Students misuse ‘study drugs’ to stay alert for exams

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Reported by Bonnie Lee La Madeleine

Finals are coming up, where stressed and unfocused students are looking for ways to help them clear the final hurdle, including using ‘study drugs’ such as Adderall.

The Centre for ADHD Awareness in Canada (CADDAC) estimates around 10 per cent of students can misuse Adderall for academic gain during exams, even though the drug is meant to treat people with attention deficit hyperactivity disorder (ADHD).

Students who could take the drugs with claims of improving concentration do not have the disorder.

Quick fixes such as ‘study drugs’ do not help with focus in the long run

“Lack of focus can happen for many different reasons,” said Heidi Bernhardt, president of CADDAC. She often has conversations with students on campus about ADHD, problems with attention and memory.

She has spoken to many students who talk openly about using ADHD drugs as study aids.

“The quick fix might work in the short run,” she said.

Long-term use, she added, may impede proper diagnosis of other underlying mental health issues that may be affecting study success.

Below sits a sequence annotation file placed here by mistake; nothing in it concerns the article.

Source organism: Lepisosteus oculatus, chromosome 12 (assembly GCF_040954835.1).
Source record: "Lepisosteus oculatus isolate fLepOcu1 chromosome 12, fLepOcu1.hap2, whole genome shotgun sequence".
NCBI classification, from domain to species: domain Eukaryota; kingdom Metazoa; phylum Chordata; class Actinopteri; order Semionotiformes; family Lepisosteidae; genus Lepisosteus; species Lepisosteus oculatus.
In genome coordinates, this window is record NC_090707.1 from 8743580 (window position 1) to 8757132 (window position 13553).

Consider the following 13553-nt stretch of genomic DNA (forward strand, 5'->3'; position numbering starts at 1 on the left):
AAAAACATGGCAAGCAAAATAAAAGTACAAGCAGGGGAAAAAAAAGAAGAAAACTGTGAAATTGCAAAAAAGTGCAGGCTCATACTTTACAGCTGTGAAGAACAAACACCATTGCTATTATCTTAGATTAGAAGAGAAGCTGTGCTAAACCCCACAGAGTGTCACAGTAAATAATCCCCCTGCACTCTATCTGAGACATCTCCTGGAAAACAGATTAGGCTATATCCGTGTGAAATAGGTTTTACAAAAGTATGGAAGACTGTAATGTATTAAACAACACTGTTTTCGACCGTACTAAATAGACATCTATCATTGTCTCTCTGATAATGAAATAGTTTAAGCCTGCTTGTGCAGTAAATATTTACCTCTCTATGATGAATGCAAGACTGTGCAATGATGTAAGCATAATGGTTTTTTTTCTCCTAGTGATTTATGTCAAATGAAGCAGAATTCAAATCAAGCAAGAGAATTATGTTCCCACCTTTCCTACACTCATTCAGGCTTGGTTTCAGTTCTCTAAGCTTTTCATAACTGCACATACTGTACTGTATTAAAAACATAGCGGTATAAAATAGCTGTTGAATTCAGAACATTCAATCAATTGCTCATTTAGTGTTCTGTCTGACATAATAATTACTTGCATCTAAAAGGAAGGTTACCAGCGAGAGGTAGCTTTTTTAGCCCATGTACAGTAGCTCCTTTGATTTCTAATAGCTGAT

Misuse of substances creates stigma around the disorder 

Given the addictive and destructive properties of some of these stimulants on individuals who do not have ADHD, Pete Quily, a coach for people with attention deficit disorders, wonders why students take these risks.

“The people really getting hurt by the misuse are people with ADHD,” Quily said.

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Sanjoy Ghosh said, a UBC biologist in Okanagan. Submitted photo.

Some experts say people with the disorder will self medicate with alcohol or illegal substances, rather than seek treatment because of public perception of the disorder.

Omega-3 is an over-the-counter option that students also may use to help with concentration but one expert disagrees.

“It’s a marketing gimmick,” Sanjoy Ghosh said, a UBC Okanagan biologist.

Ghosh’s work shows using supplements for cognitive benefit have little impact and cautions students against making a habit of using them.

“They are a drug, not candy,” he said.

Bernhardt thinks the media and those informing public audiences are asking the wrong questions about study drugs.

“Rather than looking at the use of these meds by students, why aren’t faculty and administrators trying to understand why students are so stressed that they feel they need to use these drugs?”

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